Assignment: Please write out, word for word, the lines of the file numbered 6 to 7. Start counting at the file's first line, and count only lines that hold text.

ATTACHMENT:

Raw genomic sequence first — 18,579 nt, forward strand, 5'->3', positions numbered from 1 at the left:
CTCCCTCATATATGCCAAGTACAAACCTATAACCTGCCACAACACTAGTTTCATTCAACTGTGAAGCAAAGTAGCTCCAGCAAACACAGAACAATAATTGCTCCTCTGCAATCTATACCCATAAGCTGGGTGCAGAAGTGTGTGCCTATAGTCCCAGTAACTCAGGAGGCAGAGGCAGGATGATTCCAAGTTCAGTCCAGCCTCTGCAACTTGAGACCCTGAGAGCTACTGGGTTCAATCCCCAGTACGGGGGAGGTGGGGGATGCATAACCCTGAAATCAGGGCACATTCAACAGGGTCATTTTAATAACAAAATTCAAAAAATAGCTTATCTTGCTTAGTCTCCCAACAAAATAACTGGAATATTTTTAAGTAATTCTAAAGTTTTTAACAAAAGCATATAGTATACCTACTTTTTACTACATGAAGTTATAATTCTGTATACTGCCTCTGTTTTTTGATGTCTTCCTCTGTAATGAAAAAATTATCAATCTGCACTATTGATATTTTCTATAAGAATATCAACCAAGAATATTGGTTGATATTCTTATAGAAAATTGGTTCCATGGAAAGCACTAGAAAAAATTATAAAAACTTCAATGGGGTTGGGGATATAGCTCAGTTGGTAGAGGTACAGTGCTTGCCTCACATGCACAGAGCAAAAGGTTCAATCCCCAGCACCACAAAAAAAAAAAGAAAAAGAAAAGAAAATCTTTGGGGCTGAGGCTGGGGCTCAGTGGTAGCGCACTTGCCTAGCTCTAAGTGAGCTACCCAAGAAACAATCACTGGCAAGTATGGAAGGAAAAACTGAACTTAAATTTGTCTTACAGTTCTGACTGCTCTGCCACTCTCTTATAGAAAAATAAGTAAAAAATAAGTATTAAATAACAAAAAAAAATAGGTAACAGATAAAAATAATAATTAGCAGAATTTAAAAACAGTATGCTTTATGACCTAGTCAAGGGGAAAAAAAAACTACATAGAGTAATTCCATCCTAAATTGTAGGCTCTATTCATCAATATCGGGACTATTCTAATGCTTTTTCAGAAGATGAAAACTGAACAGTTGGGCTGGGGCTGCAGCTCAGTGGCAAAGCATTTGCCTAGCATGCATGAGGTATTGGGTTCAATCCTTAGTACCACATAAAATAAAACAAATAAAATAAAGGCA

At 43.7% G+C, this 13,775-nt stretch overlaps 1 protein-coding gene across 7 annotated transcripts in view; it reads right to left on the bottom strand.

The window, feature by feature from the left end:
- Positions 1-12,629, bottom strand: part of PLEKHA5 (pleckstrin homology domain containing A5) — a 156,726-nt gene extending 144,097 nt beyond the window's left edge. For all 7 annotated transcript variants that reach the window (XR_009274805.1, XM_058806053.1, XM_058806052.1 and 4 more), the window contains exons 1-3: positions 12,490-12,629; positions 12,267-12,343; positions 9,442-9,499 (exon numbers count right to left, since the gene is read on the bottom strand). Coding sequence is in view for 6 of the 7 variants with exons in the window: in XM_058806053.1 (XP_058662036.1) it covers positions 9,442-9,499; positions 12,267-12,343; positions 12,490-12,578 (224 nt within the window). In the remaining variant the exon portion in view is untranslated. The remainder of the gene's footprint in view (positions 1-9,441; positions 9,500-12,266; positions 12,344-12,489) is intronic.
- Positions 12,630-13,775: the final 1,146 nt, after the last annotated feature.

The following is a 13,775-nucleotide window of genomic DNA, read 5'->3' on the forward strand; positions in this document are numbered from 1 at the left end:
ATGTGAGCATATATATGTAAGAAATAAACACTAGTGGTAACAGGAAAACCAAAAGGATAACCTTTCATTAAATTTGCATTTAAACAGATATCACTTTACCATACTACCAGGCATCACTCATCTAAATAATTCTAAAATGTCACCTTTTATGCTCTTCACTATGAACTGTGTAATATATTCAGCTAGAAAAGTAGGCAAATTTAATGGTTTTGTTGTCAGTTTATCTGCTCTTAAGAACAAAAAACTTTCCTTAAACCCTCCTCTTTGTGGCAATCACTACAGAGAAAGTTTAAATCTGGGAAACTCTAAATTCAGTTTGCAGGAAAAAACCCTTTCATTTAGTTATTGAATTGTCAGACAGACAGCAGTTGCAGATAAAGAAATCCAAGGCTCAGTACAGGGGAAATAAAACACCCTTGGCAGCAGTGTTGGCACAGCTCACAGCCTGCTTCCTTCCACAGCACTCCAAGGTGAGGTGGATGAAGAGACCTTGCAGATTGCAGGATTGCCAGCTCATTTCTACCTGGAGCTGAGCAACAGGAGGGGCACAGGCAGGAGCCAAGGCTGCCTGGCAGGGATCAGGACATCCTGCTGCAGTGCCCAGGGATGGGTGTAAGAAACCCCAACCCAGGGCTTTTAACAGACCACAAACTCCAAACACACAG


- Positions 12,630-13,775: the final 1,146 nt, after the last annotated feature.

The following is a 13,775-nucleotide window of genomic DNA, read 5'->3' on the forward strand; positions in this document are numbered from 1 at the left end: